What Does That Do, Part II: Water Bathing in Conservation

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In this second installment of our series exploring the tools and technologies used in the field of conservation, we will head to The Center's fourth floor lab to learn more about one of the major pieces of equipment used by the team: our custom-built water washing and light bleaching station. The station allows the conservators to reduce staining and discoloration in paper pieces and textiles without the introduction of potentially damaging chemicals. 

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Our station has two parts, a sink area with monitored filtration and temperature control for water washing, and a light bank for light bleaching. The water bathing of paper pieces and textiles works to remediate staining by neutralizing the pH of pieces.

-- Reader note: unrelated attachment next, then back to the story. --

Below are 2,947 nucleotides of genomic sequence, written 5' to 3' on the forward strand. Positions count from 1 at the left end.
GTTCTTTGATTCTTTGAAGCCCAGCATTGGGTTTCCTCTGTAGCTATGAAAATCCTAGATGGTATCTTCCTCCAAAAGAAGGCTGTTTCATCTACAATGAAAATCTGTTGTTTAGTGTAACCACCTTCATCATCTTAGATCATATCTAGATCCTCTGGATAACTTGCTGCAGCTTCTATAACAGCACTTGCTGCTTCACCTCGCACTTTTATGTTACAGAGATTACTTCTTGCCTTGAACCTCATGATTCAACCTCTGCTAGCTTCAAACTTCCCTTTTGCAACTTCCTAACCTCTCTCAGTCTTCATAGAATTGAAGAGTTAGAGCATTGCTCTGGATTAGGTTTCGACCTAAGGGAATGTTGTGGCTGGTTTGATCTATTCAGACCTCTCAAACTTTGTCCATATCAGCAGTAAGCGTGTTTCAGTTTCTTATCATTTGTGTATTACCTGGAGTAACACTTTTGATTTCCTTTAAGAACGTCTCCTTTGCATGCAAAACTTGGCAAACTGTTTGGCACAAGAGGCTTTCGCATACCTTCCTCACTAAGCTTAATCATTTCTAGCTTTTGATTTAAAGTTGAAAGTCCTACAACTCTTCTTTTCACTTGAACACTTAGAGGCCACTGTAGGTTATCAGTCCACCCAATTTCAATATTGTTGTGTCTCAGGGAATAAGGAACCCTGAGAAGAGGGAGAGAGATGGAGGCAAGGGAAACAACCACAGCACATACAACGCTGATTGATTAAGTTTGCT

The processes of water bathing and light bleaching can vary from treatment to treatment, with our conservators relying on their prior knowledge and experience to diagnose the correct procedure used for each piece, and are only used in instances where the media allows for such processes.  

Our station is also used in triage situations when paper pieces have been damaged, often through natural disasters or fire exposure, and require immediate attention by our conservators to remediate the damage. 

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Through the use of the water washing and light bleaching station our conservators are able to reduce staining and discoloration, sometimes with dramatic results. In the video below, watch the step-by-step process undertaken to treat a single piece.